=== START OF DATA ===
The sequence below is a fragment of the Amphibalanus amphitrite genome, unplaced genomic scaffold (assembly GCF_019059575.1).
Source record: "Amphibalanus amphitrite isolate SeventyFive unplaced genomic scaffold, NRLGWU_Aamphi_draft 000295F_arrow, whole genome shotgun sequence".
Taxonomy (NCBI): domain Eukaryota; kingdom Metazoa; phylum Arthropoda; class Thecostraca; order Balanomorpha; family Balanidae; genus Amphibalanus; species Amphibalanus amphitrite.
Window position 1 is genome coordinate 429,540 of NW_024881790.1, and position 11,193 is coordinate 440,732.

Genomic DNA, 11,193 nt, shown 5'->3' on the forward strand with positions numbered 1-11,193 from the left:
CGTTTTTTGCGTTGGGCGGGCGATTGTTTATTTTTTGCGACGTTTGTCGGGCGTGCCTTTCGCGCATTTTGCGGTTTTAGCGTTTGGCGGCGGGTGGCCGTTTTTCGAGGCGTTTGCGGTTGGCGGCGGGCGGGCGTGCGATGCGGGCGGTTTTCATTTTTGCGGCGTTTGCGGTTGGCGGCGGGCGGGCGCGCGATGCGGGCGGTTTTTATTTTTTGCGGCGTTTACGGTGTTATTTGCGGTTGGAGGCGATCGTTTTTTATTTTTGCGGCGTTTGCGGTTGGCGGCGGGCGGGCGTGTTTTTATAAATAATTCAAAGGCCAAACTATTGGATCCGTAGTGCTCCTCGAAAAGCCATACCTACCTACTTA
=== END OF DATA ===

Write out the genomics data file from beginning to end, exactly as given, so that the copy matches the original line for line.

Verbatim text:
The sequence below is a fragment of the Amphibalanus amphitrite genome, unplaced genomic scaffold (assembly GCF_019059575.1).
Source record: "Amphibalanus amphitrite isolate SeventyFive unplaced genomic scaffold, NRLGWU_Aamphi_draft 000295F_arrow, whole genome shotgun sequence".
Taxonomy (NCBI): domain Eukaryota; kingdom Metazoa; phylum Arthropoda; class Thecostraca; order Balanomorpha; family Balanidae; genus Amphibalanus; species Amphibalanus amphitrite.
Window position 1 is genome coordinate 429,540 of NW_024881790.1, and position 11,193 is coordinate 440,732.

Genomic DNA, 11,193 nt, shown 5'->3' on the forward strand with positions numbered 1-11,193 from the left:
CGTTTTTTGCGTTGGGCGGGCGATTGTTTATTTTTTGCGACGTTTGTCGGGCGTGCCTTTCGCGCATTTTGCGGTTTTAGCGTTTGGCGGCGGGTGGCCGTTTTTCGAGGCGTTTGCGGTTGGCGGCGGGCGGGCGTGCGATGCGGGCGGTTTTCATTTTTGCGGCGTTTGCGGTTGGCGGCGGGCGGGCGCGCGATGCGGGCGGTTTTTATTTTTTGCGGCGTTTACGGTGTTATTTGCGGTTGGAGGCGATCGTTTTTTATTTTTGCGGCGTTTGCGGTTGGCGGCGGGCGGGCGTGTTTTTATAAATAATTCAAAGGCCAAACTATTGGATCCGTAGTGCTCCTCGAAAAGCCATACCTACCTACTTA